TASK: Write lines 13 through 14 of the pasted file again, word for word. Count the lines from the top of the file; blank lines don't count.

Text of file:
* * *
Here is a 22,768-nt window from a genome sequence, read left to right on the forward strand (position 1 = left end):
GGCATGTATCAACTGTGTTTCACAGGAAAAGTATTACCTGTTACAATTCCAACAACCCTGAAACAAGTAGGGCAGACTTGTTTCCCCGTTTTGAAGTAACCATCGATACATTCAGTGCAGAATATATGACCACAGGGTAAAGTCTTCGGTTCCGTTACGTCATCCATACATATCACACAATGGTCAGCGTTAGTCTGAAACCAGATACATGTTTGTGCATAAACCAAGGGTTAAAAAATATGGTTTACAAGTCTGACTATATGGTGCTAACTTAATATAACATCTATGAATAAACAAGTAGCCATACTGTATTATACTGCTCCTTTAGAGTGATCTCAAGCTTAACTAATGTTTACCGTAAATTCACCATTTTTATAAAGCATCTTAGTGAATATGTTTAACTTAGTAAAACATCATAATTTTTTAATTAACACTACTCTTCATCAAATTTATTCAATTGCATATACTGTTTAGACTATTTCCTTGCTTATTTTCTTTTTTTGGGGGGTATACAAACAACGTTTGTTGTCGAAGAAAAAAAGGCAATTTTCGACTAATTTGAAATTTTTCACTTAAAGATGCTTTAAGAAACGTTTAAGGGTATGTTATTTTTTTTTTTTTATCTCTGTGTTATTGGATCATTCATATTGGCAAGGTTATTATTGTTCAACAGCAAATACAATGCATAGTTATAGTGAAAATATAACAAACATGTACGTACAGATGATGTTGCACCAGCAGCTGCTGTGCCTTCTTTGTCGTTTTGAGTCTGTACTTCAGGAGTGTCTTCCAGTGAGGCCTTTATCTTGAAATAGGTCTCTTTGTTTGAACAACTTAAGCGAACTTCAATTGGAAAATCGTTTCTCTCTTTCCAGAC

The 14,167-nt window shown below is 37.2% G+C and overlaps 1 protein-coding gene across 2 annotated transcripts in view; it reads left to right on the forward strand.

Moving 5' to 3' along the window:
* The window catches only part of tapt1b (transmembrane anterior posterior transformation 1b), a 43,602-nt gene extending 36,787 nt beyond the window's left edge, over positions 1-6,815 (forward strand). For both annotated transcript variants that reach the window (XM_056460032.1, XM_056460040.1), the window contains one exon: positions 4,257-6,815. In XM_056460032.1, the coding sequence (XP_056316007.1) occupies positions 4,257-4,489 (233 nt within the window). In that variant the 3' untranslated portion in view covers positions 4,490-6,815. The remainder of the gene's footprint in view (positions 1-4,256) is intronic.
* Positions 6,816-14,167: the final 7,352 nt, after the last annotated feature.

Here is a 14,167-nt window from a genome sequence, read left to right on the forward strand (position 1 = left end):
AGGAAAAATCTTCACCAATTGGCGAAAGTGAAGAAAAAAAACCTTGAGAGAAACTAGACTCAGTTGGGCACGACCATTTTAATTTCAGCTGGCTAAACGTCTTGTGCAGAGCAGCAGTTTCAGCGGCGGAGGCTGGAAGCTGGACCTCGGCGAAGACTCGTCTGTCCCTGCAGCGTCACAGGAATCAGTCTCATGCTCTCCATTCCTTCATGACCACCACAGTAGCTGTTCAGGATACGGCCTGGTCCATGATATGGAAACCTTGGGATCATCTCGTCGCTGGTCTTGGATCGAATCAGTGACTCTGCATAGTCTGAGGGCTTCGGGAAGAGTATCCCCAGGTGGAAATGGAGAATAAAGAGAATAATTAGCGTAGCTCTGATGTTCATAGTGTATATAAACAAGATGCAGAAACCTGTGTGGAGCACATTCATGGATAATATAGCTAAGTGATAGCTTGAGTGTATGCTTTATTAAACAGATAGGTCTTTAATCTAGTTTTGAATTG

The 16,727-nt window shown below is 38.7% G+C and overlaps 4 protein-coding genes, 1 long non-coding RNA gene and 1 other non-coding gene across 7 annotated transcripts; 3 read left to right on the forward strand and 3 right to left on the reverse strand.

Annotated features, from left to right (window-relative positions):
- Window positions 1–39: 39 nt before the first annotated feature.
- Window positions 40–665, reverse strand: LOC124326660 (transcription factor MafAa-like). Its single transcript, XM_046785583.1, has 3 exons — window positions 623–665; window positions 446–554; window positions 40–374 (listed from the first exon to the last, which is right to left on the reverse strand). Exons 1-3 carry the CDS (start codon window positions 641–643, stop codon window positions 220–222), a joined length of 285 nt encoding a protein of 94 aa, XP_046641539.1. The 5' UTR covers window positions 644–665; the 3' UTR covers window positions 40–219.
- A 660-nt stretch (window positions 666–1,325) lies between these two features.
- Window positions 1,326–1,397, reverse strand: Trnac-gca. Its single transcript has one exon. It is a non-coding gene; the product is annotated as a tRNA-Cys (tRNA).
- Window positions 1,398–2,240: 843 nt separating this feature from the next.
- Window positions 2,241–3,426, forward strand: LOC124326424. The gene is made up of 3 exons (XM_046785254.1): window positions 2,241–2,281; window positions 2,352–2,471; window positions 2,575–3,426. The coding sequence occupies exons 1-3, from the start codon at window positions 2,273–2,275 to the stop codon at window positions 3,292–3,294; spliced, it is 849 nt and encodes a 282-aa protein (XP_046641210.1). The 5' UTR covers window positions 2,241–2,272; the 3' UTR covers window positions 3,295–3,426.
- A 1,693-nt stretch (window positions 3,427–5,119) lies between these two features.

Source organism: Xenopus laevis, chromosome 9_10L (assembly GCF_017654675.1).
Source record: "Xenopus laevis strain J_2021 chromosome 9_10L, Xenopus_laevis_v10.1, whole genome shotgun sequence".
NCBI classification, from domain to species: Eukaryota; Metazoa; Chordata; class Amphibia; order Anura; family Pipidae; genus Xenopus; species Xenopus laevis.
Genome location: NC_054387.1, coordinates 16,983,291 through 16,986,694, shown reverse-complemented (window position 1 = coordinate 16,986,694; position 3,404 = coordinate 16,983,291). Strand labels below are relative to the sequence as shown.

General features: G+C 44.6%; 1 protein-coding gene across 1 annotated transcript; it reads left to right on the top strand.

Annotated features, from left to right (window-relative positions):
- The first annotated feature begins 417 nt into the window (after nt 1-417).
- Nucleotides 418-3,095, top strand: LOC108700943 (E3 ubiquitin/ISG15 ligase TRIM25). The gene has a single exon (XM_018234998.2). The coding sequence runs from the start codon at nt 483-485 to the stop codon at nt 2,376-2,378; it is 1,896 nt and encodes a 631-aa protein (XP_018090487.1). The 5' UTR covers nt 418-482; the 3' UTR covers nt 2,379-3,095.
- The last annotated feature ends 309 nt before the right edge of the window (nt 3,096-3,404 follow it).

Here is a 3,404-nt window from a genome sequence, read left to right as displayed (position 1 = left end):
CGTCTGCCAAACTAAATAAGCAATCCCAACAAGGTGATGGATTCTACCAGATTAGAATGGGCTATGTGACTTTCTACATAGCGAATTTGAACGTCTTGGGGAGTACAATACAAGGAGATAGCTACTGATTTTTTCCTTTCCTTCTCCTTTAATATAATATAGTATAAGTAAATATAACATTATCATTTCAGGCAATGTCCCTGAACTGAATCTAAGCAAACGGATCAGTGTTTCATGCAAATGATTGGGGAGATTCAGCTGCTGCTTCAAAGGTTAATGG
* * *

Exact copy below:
- A 660-nt stretch (window positions 666–1,325) lies between these two features.
- Window positions 1,326–1,397, reverse strand: Trnac-gca. Its single transcript has one exon. It is a non-coding gene; the product is annotated as a tRNA-Cys (tRNA).